The best analogy I could think of is the difference between a PA and a Nurse Prac. Are they the same?...kind of. They have very similar privilages and jobs, but different backgrounds and grade points. (I'm guessing)

    Is one profession a lesser, more/less holistic, better clinician...etc.

    It all depends on the person.
     
  4. DoctorK

    DoctorK Member

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    I think that one of the underlying reasons that people say "you must have osteopathy in your heart" is that there is potential to become bitter about being a DO instead of an MD. I'm certainly not trying to start a flame war (I'm going to be a DO!), I only mean that there is potential for frustration when a DO student/resident/physician realizes that he/she will never be an MD. It's something you have to take to heart at some point: are you the kind of person who will be satisfied knowing you'll never be an MD? Hopefully that question will be answered honestly before med school starts, but what if you wake up one day and realize you're angry because you aren't going to be an MD?

    For many people I've encountered, the question is not "Do I want to be a more holistic physician?" Medicine has been moving toward the holistic approach, and will continue. Some of my friends who were accepted to both MD and DO schools chose MD, but just barely. They really liked the osteopathic approach, but just not quite enough to make a life-long decision to commit to osteopathic medicine. They might pick up OMT with some continuing ed, but they couldn't give up the MD title. Some of my other friends would have liked to have done osteopathic medicine, but couldn't move away from home because of family obligations, and ended up going to med school in their hometown.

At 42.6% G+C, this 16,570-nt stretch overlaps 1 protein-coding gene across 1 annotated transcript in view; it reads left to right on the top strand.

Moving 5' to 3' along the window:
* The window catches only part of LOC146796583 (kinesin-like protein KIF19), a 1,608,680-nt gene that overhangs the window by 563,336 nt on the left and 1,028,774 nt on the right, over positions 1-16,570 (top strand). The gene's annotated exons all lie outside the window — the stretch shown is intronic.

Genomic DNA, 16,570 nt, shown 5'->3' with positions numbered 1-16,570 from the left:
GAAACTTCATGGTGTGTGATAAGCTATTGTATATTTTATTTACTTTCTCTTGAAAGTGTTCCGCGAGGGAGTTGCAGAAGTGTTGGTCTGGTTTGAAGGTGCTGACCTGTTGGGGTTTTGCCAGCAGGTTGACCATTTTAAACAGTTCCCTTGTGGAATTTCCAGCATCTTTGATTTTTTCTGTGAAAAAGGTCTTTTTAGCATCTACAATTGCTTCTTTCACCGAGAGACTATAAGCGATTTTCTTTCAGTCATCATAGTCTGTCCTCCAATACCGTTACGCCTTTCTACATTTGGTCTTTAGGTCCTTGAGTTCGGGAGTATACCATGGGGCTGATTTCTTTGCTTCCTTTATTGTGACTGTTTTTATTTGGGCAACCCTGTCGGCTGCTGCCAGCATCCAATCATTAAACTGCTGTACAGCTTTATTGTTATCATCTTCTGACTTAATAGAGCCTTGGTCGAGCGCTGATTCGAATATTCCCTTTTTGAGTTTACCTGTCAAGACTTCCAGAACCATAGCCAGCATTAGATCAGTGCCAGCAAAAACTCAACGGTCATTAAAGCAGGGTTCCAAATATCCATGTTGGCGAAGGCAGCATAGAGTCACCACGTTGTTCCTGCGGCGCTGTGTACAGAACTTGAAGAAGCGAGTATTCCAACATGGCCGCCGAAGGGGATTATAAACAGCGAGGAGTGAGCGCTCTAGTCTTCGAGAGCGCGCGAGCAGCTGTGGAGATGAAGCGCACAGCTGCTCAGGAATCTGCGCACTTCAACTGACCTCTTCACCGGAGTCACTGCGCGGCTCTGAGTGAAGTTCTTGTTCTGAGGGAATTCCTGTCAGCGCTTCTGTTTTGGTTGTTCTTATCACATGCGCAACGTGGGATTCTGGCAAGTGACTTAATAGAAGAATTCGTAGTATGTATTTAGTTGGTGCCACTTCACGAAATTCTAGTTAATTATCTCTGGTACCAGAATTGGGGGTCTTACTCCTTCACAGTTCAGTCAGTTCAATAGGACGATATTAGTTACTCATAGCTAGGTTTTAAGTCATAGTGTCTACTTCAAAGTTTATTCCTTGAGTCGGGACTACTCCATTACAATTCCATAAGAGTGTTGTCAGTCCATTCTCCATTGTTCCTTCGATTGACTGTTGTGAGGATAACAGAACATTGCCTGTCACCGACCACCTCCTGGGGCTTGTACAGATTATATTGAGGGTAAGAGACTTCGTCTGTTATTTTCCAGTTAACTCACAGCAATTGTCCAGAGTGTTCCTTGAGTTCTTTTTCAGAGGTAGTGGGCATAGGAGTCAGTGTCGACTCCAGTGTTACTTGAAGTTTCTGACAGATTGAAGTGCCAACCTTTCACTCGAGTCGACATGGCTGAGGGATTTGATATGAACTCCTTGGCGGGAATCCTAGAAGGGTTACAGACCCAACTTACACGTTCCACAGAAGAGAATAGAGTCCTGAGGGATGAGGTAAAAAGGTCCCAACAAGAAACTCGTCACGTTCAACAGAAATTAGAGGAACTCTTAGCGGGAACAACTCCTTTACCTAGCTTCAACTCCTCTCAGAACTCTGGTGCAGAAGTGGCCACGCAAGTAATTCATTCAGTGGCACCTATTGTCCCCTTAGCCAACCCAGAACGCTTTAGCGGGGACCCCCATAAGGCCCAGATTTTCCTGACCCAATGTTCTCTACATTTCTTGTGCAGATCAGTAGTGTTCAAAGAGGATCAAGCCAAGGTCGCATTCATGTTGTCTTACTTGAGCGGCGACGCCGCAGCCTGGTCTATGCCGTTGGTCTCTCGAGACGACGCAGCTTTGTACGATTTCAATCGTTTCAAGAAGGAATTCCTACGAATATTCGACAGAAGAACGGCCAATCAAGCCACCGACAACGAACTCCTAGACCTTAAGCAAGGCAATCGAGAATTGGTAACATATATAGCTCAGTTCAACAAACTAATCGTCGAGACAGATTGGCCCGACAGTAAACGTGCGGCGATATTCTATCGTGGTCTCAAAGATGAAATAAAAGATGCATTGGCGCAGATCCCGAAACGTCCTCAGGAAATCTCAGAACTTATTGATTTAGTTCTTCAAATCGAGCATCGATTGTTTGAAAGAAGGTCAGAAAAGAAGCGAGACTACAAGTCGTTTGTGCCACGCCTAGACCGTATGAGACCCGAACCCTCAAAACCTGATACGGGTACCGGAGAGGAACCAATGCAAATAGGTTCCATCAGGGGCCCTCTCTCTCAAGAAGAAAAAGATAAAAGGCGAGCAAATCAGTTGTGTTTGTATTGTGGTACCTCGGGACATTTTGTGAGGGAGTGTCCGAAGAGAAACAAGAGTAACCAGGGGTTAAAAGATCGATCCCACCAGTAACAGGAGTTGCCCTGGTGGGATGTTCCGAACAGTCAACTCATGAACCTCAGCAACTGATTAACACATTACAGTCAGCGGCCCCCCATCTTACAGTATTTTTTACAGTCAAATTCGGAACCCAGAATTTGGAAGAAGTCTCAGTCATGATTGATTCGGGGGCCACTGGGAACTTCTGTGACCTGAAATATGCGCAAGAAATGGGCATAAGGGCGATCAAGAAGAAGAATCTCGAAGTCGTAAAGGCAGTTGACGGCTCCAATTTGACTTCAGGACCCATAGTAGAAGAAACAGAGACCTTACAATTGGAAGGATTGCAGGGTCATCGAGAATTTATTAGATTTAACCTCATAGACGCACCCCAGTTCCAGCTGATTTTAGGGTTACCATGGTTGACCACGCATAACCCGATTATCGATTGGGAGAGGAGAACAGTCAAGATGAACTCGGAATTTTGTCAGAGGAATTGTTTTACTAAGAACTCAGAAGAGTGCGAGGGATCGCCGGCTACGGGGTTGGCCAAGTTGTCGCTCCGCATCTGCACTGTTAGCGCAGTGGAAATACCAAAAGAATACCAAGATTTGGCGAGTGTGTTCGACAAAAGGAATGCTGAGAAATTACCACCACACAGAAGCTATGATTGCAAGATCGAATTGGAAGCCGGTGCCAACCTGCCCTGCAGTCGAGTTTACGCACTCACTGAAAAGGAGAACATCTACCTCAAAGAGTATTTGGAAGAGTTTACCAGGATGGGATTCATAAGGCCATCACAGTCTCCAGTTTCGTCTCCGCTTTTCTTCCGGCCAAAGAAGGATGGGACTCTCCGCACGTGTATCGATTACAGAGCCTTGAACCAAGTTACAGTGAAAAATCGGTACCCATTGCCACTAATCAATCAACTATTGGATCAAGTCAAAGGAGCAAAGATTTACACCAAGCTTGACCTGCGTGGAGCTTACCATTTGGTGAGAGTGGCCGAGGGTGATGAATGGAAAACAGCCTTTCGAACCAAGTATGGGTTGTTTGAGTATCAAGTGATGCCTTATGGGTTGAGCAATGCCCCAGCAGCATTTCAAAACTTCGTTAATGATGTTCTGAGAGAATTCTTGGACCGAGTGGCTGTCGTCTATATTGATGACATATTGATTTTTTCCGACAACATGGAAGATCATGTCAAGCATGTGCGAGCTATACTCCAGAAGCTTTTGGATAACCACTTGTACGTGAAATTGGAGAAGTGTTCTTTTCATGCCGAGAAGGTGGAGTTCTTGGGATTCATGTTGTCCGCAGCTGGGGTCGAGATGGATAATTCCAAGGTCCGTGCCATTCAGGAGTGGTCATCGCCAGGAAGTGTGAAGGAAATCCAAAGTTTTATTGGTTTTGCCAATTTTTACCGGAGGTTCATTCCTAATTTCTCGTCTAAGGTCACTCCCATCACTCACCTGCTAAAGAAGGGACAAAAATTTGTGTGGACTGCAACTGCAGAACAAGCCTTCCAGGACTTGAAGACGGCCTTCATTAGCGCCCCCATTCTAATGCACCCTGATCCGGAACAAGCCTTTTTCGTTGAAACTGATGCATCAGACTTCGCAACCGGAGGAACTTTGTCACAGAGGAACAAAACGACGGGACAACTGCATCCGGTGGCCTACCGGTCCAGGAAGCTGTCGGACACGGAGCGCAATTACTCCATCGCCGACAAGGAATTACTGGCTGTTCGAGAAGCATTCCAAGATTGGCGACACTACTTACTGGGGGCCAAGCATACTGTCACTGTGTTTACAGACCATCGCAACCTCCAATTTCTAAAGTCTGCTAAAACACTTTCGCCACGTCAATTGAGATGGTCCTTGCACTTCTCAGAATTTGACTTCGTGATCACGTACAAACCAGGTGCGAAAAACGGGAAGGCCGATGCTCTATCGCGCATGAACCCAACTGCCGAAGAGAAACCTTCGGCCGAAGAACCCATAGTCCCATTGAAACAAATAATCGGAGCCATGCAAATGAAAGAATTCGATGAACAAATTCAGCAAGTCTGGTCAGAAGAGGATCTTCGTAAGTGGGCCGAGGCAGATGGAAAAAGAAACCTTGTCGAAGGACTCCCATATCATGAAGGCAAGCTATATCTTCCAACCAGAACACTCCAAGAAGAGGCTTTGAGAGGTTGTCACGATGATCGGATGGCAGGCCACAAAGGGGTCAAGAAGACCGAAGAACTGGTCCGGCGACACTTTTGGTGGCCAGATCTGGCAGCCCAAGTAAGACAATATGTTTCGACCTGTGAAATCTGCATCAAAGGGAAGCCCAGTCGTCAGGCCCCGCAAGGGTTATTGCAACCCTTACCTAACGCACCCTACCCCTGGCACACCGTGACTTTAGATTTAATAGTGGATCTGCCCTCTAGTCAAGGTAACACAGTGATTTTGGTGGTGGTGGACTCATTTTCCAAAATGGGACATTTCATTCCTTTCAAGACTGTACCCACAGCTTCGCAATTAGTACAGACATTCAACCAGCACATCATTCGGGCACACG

I was admitted to both MD and DO schools. I chose the DO school for many reasons, but I did have to do some soul-searching to see if I could live with that decision. If I didn't have the choice, I probably would have always wondered if I could have gotten into MD school. I don't think the issue is as easy as "MD's and DO's are the same except for OMT." Maybe I haven't really answered any of your questions, but I don't think there are any clear answers. Anyone else?

    ------------------
    We are the music makers, and we are the dreamers of the dreams.

    --Willy Wonka
     
  5. myrnafir

    myrnafir Member

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    For me, the decision was based on not only my past experiences and my desire to use OMT in practice and my leaning towards primary care, but it was also the philosophy under which you are taught. I personally thought that going to a school that has been traditionally steeped in holistic principles was the best way for me to learn medicine. I agree, though, that a lot of MD and DO schools are converging in regards to treating the patient holistically. But if you don't feel comfortable learning and practicing OMT, don't go to a DO school- I heard some students are arguing to curtail the OMT training at some schools- to that I say, then you shouldn't have gone to a DO school. And there are some DO schools that are almost like MD schools, but with a bit of OMT tossed in with an option of an OMT fellowship. You just have to pick the best school for YOU, whether it is MD or DO. A lot of people don't care whether they get into DO or MD school, as long as they're going to be doctors, but still, it's four years of training that will follow you through the rest of your career- so I suggest that no matter what you are, pre-osteomed or pre-med, choose carefully and really know what you're getting yourself into.